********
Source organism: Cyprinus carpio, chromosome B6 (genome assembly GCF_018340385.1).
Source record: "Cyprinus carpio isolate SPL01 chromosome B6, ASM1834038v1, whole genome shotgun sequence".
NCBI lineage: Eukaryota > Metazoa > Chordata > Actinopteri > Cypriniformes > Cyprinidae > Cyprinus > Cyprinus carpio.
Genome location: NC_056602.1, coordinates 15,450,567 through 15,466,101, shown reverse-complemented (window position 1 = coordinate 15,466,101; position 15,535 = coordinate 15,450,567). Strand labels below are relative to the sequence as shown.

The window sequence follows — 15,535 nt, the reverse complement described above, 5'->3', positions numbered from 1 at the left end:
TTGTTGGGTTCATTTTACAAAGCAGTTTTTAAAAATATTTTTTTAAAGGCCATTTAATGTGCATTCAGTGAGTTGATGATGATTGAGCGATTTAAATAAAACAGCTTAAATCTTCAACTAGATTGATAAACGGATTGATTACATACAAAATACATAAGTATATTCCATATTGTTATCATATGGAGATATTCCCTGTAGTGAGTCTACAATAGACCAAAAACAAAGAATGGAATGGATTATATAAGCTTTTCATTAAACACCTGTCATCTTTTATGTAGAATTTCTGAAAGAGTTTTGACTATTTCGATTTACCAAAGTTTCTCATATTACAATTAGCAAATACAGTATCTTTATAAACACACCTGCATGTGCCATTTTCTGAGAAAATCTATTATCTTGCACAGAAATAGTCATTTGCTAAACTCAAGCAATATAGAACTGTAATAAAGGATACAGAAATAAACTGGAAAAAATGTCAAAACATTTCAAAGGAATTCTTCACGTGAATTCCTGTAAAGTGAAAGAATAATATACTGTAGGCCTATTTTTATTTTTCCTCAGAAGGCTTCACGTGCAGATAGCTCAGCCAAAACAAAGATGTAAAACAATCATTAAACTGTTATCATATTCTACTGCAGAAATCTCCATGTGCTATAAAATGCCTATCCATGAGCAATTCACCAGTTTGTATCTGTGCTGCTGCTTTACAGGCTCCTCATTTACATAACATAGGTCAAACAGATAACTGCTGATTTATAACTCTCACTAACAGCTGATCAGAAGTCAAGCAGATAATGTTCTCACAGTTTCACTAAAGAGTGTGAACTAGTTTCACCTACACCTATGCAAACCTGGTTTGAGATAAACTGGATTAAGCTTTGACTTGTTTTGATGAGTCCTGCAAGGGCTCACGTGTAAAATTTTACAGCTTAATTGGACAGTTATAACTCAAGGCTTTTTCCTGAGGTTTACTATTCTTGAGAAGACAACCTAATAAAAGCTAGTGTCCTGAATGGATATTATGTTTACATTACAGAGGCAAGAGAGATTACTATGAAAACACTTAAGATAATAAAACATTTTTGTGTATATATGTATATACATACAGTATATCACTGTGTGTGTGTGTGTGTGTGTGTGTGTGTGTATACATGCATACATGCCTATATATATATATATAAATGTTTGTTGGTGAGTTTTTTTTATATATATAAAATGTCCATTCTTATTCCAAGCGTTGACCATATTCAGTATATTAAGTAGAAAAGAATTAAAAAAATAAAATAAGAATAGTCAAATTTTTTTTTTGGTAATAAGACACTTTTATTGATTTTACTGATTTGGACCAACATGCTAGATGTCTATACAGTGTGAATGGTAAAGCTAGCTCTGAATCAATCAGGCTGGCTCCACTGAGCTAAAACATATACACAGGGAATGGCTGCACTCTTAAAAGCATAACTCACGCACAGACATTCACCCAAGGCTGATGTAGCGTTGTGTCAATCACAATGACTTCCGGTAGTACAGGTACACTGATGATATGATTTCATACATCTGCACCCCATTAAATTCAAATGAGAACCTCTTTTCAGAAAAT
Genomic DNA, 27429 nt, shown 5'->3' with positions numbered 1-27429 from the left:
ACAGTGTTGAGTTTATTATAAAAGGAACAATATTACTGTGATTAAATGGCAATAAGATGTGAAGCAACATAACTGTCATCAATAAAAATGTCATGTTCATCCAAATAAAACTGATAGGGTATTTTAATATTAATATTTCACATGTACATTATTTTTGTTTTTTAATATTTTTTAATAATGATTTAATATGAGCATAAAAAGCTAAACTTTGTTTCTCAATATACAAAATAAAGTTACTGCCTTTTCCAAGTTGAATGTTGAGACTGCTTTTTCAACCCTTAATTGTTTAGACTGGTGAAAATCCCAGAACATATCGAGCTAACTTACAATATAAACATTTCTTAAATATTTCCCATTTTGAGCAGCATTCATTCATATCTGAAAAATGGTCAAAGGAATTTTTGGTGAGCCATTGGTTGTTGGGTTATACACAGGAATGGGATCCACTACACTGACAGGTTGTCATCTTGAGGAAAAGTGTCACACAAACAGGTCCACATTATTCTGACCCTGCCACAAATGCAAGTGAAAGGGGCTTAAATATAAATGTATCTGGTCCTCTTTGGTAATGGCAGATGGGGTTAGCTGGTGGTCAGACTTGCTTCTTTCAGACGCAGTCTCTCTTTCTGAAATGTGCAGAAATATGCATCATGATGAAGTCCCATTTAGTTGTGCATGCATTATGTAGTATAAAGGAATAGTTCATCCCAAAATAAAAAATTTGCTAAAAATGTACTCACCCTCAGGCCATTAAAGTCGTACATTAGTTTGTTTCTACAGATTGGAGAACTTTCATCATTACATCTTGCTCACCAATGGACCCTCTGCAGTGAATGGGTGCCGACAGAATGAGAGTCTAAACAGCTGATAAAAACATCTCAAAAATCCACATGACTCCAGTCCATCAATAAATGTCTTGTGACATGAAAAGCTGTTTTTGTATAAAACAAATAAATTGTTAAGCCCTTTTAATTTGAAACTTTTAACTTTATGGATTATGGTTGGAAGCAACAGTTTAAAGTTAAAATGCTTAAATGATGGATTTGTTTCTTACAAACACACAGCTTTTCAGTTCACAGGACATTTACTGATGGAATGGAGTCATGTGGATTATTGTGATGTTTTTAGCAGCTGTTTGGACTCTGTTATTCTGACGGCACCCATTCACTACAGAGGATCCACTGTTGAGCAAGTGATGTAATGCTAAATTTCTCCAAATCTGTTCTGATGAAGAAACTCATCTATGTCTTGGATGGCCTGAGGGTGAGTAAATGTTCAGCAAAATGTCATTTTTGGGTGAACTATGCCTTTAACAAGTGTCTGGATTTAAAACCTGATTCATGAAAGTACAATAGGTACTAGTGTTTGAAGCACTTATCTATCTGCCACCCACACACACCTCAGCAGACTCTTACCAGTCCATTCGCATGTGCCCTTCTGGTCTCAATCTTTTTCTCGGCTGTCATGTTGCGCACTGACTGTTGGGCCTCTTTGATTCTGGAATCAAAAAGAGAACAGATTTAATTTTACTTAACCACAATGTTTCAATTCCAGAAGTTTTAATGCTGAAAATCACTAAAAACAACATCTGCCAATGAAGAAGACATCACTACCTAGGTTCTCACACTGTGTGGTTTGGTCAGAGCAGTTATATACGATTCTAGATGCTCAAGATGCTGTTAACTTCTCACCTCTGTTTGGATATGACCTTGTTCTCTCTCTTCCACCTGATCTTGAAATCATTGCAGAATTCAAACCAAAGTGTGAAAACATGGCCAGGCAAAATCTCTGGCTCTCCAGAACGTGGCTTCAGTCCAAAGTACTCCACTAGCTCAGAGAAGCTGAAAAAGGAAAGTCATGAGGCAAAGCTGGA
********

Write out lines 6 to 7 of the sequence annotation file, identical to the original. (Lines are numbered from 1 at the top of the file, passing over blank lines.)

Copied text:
TTGTTGGGTTCATTTTACAAAGCAGTTTTTAAAAATATTTTTTTAAAGGCCATTTAATGTGCATTCAGTGAGTTGATGATGATTGAGCGATTTAAATAAAACAGCTTAAATCTTCAACTAGATTGATAAACGGATTGATTACATACAAAATACATAAGTATATTCCATATTGTTATCATATGGAGATATTCCCTGTAGTGAGTCTACAATAGACCAAAAACAAAGAATGGAATGGATTATATAAGCTTTTCATTAAACACCTGTCATCTTTTATGTAGAATTTCTGAAAGAGTTTTGACTATTTCGATTTACCAAAGTTTCTCATATTACAATTAGCAAATACAGTATCTTTATAAACACACCTGCATGTGCCATTTTCTGAGAAAATCTATTATCTTGCACAGAAATAGTCATTTGCTAAACTCAAGCAATATAGAACTGTAATAAAGGATACAGAAATAAACTGGAAAAAATGTCAAAACATTTCAAAGGAATTCTTCACGTGAATTCCTGTAAAGTGAAAGAATAATATACTGTAGGCCTATTTTTATTTTTCCTCAGAAGGCTTCACGTGCAGATAGCTCAGCCAAAACAAAGATGTAAAACAATCATTAAACTGTTATCATATTCTACTGCAGAAATCTCCATGTGCTATAAAATGCCTATCCATGAGCAATTCACCAGTTTGTATCTGTGCTGCTGCTTTACAGGCTCCTCATTTACATAACATAGGTCAAACAGATAACTGCTGATTTATAACTCTCACTAACAGCTGATCAGAAGTCAAGCAGATAATGTTCTCACAGTTTCACTAAAGAGTGTGAACTAGTTTCACCTACACCTATGCAAACCTGGTTTGAGATAAACTGGATTAAGCTTTGACTTGTTTTGATGAGTCCTGCAAGGGCTCACGTGTAAAATTTTACAGCTTAATTGGACAGTTATAACTCAAGGCTTTTTCCTGAGGTTTACTATTCTTGAGAAGACAACCTAATAAAAGCTAGTGTCCTGAATGGATATTATGTTTACATTACAGAGGCAAGAGAGATTACTATGAAAACACTTAAGATAATAAAACATTTTTGTGTATATATGTATATACATACAGTATATCACTGTGTGTGTGTGTGTGTGTGTGTGTGTGTGTATACATGCATACATGCCTATATATATATATATAAATGTTTGTTGGTGAGTTTTTTTTATATATATAAAATGTCCATTCTTATTCCAAGCGTTGACCATATTCAGTATATTAAGTAGAAAAGAATTAAAAAAATAAAATAAGAATAGTCAAATTTTTTTTTTGGTAATAAGACACTTTTATTGATTTTACTGATTTGGACCAACATGCTAGATGTCTATACAGTGTGAATGGTAAAGCTAGCTCTGAATCAATCAGGCTGGCTCCACTGAGCTAAAACATATACACAGGGAATGGCTGCACTCTTAAAAGCATAACTCACGCACAGACATTCACCCAAGGCTGATGTAGCGTTGTGTCAATCACAATGACTTCCGGTAGTACAGGTACACTGATGATATGATTTCATACATCTGCACCCCATTAAATTCAAATGAGAACCTCTTTTCAGAAAAT
Genomic DNA, 27429 nt, shown 5'->3' with positions numbered 1-27429 from the left: